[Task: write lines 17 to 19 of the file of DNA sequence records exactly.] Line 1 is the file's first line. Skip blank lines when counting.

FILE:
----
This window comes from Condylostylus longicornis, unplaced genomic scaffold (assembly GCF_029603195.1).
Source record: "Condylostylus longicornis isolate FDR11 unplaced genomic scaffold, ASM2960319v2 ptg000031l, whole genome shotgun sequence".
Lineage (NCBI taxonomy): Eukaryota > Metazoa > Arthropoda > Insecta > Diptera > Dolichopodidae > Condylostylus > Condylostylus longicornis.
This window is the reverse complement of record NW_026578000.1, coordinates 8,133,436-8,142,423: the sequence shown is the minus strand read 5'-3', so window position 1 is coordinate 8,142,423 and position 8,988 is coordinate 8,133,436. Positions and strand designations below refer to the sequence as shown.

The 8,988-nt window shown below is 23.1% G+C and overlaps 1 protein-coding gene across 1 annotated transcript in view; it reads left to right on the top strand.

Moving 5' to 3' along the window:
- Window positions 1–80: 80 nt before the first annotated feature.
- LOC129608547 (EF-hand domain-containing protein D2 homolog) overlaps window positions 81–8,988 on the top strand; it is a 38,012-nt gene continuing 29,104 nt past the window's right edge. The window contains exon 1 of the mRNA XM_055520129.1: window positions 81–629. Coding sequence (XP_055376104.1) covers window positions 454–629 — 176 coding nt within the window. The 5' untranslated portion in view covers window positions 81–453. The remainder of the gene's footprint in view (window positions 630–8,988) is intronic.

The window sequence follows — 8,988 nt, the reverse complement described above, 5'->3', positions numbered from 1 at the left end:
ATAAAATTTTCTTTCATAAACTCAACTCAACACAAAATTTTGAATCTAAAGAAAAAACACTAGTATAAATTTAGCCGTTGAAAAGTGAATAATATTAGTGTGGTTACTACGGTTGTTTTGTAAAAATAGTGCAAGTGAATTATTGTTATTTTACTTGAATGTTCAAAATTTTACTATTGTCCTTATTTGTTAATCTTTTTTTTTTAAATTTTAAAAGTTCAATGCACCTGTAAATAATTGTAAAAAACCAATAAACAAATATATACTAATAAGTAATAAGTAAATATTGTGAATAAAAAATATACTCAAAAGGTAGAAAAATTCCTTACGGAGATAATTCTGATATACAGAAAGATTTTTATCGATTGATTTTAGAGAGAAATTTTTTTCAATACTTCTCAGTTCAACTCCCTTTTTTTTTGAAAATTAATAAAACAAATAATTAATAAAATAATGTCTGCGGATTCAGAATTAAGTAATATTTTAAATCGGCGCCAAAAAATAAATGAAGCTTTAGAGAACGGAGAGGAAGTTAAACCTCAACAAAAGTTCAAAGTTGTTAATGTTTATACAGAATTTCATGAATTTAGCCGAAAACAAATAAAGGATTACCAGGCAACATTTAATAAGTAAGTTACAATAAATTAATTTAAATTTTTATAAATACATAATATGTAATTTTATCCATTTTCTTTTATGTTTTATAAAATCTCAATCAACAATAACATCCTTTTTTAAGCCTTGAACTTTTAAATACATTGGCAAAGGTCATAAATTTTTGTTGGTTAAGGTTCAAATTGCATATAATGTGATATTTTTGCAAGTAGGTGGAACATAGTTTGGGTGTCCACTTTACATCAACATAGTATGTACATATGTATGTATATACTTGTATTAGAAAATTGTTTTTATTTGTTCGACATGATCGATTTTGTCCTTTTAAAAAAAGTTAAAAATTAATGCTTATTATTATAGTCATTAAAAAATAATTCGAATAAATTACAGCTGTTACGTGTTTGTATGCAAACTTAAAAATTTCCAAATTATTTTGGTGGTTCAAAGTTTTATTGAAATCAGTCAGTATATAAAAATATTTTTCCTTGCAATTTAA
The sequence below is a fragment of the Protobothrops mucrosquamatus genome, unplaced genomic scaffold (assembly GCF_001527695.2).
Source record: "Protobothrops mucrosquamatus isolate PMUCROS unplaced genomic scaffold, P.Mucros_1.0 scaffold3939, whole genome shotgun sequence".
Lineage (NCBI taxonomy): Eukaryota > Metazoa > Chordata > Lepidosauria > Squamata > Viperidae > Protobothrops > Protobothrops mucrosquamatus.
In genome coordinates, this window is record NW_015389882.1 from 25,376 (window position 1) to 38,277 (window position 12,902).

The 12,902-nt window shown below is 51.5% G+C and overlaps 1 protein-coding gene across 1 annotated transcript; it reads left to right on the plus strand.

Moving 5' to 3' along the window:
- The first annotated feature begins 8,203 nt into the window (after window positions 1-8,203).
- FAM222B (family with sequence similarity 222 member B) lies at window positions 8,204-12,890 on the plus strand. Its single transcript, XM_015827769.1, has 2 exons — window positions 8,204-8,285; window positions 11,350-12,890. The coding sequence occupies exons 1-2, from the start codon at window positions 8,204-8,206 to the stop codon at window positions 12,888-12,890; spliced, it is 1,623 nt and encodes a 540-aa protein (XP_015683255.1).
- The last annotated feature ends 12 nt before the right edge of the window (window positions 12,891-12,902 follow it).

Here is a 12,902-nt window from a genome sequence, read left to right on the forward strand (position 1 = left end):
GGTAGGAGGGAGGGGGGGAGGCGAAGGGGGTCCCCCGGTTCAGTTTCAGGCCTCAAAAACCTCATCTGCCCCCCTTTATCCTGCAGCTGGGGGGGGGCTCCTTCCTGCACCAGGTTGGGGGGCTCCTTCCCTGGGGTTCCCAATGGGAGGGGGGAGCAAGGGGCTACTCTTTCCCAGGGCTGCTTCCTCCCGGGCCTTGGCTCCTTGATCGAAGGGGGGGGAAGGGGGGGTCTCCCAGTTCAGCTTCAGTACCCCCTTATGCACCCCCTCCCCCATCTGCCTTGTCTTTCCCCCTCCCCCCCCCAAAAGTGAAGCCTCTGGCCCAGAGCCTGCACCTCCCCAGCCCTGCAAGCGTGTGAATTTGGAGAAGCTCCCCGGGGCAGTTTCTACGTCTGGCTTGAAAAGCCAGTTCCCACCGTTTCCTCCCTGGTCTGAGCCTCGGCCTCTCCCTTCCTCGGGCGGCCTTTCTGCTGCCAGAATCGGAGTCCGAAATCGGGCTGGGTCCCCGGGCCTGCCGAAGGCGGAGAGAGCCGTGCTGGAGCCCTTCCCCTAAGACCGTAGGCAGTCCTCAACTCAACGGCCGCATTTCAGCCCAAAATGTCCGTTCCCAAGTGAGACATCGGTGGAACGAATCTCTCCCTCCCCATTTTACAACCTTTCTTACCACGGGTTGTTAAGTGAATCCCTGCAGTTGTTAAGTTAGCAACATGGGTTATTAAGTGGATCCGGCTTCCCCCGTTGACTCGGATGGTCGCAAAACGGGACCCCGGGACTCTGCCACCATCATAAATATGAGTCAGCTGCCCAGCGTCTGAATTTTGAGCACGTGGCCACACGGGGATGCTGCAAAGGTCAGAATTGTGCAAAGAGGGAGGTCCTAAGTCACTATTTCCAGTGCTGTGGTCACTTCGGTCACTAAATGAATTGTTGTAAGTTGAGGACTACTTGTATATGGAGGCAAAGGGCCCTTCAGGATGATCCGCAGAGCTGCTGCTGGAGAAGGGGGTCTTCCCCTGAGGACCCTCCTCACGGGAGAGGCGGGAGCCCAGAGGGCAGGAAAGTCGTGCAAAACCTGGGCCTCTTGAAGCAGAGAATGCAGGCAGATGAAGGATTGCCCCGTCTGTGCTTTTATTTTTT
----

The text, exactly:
- The first annotated feature begins 8,203 nt into the window (after window positions 1-8,203).
- FAM222B (family with sequence similarity 222 member B) lies at window positions 8,204-12,890 on the plus strand. Its single transcript, XM_015827769.1, has 2 exons — window positions 8,204-8,285; window positions 11,350-12,890. The coding sequence occupies exons 1-2, from the start codon at window positions 8,204-8,206 to the stop codon at window positions 12,888-12,890; spliced, it is 1,623 nt and encodes a 540-aa protein (XP_015683255.1).
- The last annotated feature ends 12 nt before the right edge of the window (window positions 12,891-12,902 follow it).